I agree with the form over function thing, to a certain extent. I like the aesthetics when it's out of the case and in my hand, but I also want volume and track skip buttons on the top edge of the thing so that when it's in the case I can still work it. That would mess up the nice smooth lines, though.
posted by jimmythefish at 10:59 AM on October 23, 2006


Uh, you know they make cases with holes, right? Like holes just where the buttons are?

Also, am I the only person who wished you could still buy the monocolored versions?
posted by dame at 11:03 AM on October 23, 2006


Back then I didn't think it'd be a huge hit because there were already alternatives available (true).

So, that'd be a "swing and a miss" for me for underestimating the power of marketing.
posted by clevershark at 11:08 AM on October 23, 2006


Holy shit, I've been a member of metafilter longer than iPods have existed.
posted by drezdn at 11:13 AM on October 23, 2006


nice post, just in time to celebrate the hard drive failing on my ipod photo. *sigh*
posted by carsonb at 11:17 AM on October 23, 2006


I totally disagree about form over function. I think it functions like 90% of the people want, without being overly complicated. I don't care about the iTunes store, but iTunes itself is the kicker for me. It's brain dead easy I don't have to/don't want to think about it.
posted by doctor_negative at 11:19 AM on October 23, 2006


Strange, I have no iPod, yet I don't feel that I'm missing out on anything. Another useless gadget, as far as I'm concerned, but I'm glad you like yours.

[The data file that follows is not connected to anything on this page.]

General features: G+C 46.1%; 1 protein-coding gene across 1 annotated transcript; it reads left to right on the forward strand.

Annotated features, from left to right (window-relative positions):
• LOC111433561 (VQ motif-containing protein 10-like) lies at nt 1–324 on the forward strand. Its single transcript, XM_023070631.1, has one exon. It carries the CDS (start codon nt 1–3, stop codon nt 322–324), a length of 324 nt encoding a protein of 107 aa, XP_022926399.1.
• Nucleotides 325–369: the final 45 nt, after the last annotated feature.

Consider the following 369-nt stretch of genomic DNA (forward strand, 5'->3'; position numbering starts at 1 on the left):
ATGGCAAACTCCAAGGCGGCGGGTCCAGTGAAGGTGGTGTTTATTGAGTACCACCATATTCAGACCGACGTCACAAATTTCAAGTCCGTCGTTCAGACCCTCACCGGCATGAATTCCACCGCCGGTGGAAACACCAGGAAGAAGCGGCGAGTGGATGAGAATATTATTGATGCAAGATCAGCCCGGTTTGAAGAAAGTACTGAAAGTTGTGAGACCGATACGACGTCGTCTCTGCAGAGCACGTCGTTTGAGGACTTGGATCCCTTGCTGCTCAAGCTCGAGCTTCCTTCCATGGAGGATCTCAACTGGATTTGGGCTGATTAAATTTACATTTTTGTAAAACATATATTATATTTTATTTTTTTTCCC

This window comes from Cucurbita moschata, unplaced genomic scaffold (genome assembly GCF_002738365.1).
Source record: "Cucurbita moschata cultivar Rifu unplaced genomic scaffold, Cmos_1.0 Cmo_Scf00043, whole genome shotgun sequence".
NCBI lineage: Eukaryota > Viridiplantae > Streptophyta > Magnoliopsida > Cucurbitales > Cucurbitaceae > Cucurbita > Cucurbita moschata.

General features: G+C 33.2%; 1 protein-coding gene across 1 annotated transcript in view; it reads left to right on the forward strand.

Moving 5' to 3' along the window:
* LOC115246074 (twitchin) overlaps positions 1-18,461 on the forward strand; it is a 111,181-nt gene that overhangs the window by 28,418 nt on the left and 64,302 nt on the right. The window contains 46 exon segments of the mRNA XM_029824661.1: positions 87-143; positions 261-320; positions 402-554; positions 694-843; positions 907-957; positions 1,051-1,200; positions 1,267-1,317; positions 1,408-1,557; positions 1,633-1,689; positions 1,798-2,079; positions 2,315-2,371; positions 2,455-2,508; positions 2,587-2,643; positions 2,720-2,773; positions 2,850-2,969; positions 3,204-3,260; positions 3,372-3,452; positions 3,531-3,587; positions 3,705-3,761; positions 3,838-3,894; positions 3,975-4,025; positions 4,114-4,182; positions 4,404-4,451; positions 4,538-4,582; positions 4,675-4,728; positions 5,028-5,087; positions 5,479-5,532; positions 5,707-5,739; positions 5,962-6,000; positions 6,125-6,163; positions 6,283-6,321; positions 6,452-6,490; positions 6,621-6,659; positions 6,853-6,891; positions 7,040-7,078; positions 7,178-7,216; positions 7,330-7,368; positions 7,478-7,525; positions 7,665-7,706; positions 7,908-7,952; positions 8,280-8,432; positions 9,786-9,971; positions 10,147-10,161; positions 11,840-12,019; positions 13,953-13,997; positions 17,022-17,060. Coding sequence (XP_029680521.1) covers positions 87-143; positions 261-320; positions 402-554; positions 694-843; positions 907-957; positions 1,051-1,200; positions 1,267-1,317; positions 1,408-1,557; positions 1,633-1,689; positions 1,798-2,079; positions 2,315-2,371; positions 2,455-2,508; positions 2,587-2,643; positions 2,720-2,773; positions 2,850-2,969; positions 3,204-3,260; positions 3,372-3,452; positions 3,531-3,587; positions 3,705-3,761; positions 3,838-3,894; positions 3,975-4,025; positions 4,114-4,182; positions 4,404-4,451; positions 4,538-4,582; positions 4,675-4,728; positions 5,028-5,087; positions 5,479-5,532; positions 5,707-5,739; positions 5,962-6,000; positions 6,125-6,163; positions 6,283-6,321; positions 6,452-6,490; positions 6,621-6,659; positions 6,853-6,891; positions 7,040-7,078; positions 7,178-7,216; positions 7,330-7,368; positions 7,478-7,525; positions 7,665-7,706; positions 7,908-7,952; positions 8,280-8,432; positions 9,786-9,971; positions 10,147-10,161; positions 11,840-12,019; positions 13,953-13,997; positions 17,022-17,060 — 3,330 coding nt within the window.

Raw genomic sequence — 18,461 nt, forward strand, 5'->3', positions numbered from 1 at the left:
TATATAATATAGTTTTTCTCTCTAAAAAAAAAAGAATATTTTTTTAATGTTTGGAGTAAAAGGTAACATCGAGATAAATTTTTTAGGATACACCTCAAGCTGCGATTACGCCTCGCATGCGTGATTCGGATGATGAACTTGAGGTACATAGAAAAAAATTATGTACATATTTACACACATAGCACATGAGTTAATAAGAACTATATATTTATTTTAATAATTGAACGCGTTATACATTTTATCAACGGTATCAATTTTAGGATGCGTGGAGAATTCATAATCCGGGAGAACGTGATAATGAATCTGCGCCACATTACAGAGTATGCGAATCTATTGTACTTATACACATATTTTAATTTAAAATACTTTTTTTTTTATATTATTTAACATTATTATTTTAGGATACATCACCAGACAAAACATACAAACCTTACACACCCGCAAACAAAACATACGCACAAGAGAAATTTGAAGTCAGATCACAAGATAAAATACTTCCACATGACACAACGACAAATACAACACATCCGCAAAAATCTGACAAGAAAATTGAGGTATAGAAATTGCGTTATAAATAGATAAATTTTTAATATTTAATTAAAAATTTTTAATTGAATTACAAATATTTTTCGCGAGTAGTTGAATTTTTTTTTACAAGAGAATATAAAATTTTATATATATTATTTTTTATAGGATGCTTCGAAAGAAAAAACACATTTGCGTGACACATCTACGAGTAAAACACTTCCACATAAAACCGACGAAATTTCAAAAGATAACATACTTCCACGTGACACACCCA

posted by Roger Dodger at 11:20 AM on October 23, 2006 [1 favorite]


The insanely dorky original iPod ad.
posted by cillit bang at 11:20 AM on October 23, 2006


Is this something I would have to own ears to understand?
posted by CynicalKnight at 11:25 AM on October 23, 2006


Which is to say, that the iPod marketing campaign was shit-to-nonexistent for the first couple of years. I wish the haters would accept that it took off because people genuinely liked the product, rather than spouting bullshit.
posted by cillit bang at 11:26 AM on October 23, 2006


So it's just a nicer looking nomad? This was supposed to be a big deal?
posted by imperium at 11:29 AM on October 23, 2006


A dorky spoof of aforementioned dorky ad.
posted by Dr-Baa at 11:29 AM on October 23, 2006


This quote from one of the linked Cnet articles sums things up for me: "It is the Walkman of the early 21st century." Just as my "Walkman" in the 80s was rarely a Sony, I expect that inexpensive and feature-rich Chinese and Korean "iPods" will be just as popular in another 5 years as the Apple iPod, if not more so.
posted by vorfeed at 11:33 AM on October 23, 2006


The form over function argument just doesn't resonate with me:

1. My ipod does everything I want it to really well. Whatever trade-off may have been made doesn't affect me.

2. In some ways form really is function for a device like this. In order to function, my music device really must fit in my pocket. Same for other stuff like cameras, it may take awesome pictures, but if it doesn't fit in my pocket I'm not going to have it with me when I want to take a picture of something.

3. It really is the awesomest thing ever in the whole world. At least, for someone who already has food, clothing, shelter, etc.
posted by snofoam at 11:36 AM on October 23, 2006


With well over 14,000 songs on one of my IPods, and no search functionality to speak of